If you’re RVing full time around New York City, then chances are you wouldn’t have a lot of connectivity issues.
But when you’re rving in places like Hungry Horse, Montana, these are spots not exactly known for their spectacular 4G cell service….
So because of that we have multiple backups to make sure we stay connected and are able to work even in the most remote locations.
RVing Full Time and Staying Connected
Unless you’re independently wealthy (we unfortunately are not), you have to figure out a way to pay the bills while you’re out on the road RVing full time. A few years ago, after getting The 4-Hour Workweek by Tim Ferris from Jen for our 9th wedding anniversary, I was inspired to start an online business with the ultimate goal of leading the “location independent lifestyle”…which is perfect for RVing full time.
Since we both work from home with our respective businesses, full time RVing was a perfect way for us to see the country, educate our kids, fulfill our travel dreams while continuing to work at the same time.
But when you work from the road, chances are pretty good that you have to stay connected to the Internet. As they say in the online world: no connection, no business.
Although it is an awesome device, the iPhone 4 will only will take your so far. There are going to be plenty of times when you’ll need to connect from your laptop or your iPad to get business done, not to mention stay in touch with friends and family to send cute pictures of the kids mugging in a big ear of corn….
So here are a few ways we recommend staying connected while RVing full time:
1. Get Wi-Fi at the RV campsite
If you are living the connected life, a major thing to consider when you are booking your RV campsite is ask the RV campsite about amenities like Wi-Fi. Since we both work on the road RVing full time, we made sure every site we booked had WI-FI, either paid or free. Whatever the cost is at the RV camp site, its totally worth it, so I would recommend getting it.
When you are booking your RV campsite though, make sure to ask them how strong the Wi-Fi signal is at your site. We learned this the hard way on our first RV campsite. So make sure you ask to get a RV campsite that has a strong Wi-Fi signal.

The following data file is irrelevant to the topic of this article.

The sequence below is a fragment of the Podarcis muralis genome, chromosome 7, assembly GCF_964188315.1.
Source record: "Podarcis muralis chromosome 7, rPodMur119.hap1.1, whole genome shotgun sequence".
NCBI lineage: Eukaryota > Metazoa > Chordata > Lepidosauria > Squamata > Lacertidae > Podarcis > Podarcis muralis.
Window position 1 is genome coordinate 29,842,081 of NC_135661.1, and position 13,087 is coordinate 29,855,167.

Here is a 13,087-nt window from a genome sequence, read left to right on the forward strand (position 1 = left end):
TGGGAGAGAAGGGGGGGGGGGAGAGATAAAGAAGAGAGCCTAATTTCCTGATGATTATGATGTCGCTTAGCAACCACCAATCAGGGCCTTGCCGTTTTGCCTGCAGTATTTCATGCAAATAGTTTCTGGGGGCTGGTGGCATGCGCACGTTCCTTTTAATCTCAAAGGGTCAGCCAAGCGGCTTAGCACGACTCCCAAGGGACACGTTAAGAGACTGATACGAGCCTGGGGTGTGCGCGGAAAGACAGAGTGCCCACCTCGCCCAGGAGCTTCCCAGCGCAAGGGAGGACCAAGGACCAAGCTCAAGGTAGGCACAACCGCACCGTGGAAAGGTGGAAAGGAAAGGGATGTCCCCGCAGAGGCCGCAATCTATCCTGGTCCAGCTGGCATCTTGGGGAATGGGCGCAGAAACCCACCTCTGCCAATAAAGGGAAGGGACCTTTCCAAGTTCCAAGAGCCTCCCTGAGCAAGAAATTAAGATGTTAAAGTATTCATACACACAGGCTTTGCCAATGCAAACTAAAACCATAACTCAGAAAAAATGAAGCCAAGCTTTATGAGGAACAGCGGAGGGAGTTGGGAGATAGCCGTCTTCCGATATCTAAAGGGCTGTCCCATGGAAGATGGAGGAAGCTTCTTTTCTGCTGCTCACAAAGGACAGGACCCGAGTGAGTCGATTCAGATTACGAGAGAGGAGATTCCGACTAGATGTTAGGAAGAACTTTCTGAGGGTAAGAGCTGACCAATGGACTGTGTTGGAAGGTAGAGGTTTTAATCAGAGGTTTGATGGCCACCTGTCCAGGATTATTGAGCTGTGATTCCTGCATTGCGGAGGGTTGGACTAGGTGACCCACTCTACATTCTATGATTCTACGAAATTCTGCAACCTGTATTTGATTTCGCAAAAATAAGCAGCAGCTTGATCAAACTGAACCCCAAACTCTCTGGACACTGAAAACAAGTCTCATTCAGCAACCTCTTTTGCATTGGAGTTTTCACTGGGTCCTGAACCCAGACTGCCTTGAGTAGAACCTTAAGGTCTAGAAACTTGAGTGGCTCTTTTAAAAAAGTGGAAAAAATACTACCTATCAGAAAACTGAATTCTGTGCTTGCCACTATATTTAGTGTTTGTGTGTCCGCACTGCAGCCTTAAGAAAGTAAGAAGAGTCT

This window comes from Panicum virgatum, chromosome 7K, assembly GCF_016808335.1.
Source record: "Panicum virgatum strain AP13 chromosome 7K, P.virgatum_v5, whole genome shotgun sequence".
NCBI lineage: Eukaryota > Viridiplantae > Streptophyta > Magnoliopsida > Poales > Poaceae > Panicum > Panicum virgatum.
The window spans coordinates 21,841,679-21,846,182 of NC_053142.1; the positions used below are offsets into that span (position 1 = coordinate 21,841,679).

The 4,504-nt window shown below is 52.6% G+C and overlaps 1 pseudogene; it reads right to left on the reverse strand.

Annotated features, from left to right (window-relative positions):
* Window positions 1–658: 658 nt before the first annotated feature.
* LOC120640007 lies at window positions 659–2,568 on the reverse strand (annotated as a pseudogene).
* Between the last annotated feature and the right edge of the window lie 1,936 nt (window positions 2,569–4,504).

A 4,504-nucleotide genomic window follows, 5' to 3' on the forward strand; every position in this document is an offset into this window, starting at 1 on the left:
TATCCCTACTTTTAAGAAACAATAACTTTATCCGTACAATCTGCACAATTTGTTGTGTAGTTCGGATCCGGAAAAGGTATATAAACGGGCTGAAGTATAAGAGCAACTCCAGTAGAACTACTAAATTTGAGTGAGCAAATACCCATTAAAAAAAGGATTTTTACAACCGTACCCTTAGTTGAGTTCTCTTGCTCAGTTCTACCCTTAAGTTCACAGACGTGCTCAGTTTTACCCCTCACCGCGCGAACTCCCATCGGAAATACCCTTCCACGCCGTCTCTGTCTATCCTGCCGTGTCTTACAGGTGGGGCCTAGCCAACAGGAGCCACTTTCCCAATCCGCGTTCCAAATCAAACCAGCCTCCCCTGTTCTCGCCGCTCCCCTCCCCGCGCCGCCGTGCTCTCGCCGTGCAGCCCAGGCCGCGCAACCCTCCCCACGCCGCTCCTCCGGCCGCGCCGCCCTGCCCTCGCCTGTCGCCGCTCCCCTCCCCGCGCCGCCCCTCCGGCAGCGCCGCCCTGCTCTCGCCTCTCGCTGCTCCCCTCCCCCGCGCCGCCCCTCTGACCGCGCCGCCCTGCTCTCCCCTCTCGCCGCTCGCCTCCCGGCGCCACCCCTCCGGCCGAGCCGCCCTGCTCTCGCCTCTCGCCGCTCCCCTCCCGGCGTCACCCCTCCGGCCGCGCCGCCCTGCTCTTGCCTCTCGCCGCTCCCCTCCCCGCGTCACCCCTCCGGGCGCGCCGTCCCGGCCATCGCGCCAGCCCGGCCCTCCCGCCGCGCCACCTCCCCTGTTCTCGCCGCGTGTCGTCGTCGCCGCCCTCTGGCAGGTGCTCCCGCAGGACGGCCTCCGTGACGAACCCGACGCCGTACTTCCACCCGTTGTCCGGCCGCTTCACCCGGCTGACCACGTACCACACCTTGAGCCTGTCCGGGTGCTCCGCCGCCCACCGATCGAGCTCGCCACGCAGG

2. Get More Than One Aircard
The two biggest wireless carriers, AT&T and Verizon both have holes in thier coverage no matter where you do in the United States.
Although Verizon is ten times superior as far as coverage goes, we did find some spots where the AT&T signal was actually stronger than the Verizon signal (go figure). So as a result, we highly recommend getting at least two laptop wireless “sticks” as they are called.
Like I said, the Verizon wireless card will be more reliable, but you should have both just in case. Its that important email or proposal that you need to send out at the very last minute and then you realize you have no signal is the exact wrong time to realize you only have one wireless card. So get both the AT&T GSM USB aircard and the Verizon USB AirCard just in case!
3. “My-Fi” Is Your RVing Full Time Best Friend
When we first started RVing full time we used the Verizon AirCard a lot. But soon after we started, I found myself using a different device to get online which I found even more reliable called “My-Fi”.
“My-Fi” is different than WI-FI in that its a way in which you can pull in an outside cell signal into your RV using a small transmitter. Its about the size of a deck of cards and it looks like this:
The one we use (pictured above) is a Samsung 4G Mobile Hotspot through Verizon and it works super well. The signal is clear and reliable and we have been really happy with it.
Although it relies on the outside Verizon wireless signal to get its signal, it seems stronger than the Verizon wireless card most of the time.
4. Consider the Satellite Dishes (If You Can Afford Them)
One last way to get an Internet signal is go through either DirectTV or the Dish Network. These Internet signals are always bundled with the TV packages and are really expenseive. I have heard they are reliable, but I wouldn’t recommend them as we have not tried them.
We did look into the pricing for both systems; but between the equipment you have to purchase, the time to set it up at every RV campsite and the size of the transmitters, it just wasn’t worth it. That’s why we stuck to the wireless cards and the My-Fi.
However, feel free to check them out here though.
The RVing Full Time Connection
So when you are RVing full time and you absolutely need to stay connected, make sure you have multiple ways to do it. We receommend multiple backups for wireless signals, one from the RV park, the My-Fi and the two wireless carriers. It may seem like overkill, but when you get out on the road full time rving, you’ll quickly realize that it isnt overkill at all, in fact its just essential RV accessories for your survival.
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